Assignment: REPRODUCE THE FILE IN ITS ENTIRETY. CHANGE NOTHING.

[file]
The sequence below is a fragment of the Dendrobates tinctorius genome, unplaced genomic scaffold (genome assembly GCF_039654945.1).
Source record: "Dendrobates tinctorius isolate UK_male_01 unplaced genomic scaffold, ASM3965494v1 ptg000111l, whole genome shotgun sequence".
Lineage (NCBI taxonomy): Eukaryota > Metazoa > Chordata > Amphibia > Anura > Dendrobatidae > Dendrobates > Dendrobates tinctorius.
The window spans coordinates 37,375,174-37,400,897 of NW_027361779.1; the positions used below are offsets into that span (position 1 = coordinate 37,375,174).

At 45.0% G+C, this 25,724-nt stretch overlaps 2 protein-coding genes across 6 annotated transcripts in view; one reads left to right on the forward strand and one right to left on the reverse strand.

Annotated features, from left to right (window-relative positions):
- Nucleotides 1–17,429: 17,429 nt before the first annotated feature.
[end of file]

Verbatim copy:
The sequence below is a fragment of the Dendrobates tinctorius genome, unplaced genomic scaffold (genome assembly GCF_039654945.1).
Source record: "Dendrobates tinctorius isolate UK_male_01 unplaced genomic scaffold, ASM3965494v1 ptg000111l, whole genome shotgun sequence".
Lineage (NCBI taxonomy): Eukaryota > Metazoa > Chordata > Amphibia > Anura > Dendrobatidae > Dendrobates > Dendrobates tinctorius.
The window spans coordinates 37,375,174-37,400,897 of NW_027361779.1; the positions used below are offsets into that span (position 1 = coordinate 37,375,174).

At 45.0% G+C, this 25,724-nt stretch overlaps 2 protein-coding genes across 6 annotated transcripts in view; one reads left to right on the forward strand and one right to left on the reverse strand.

Annotated features, from left to right (window-relative positions):
- Nucleotides 1–17,429: 17,429 nt before the first annotated feature.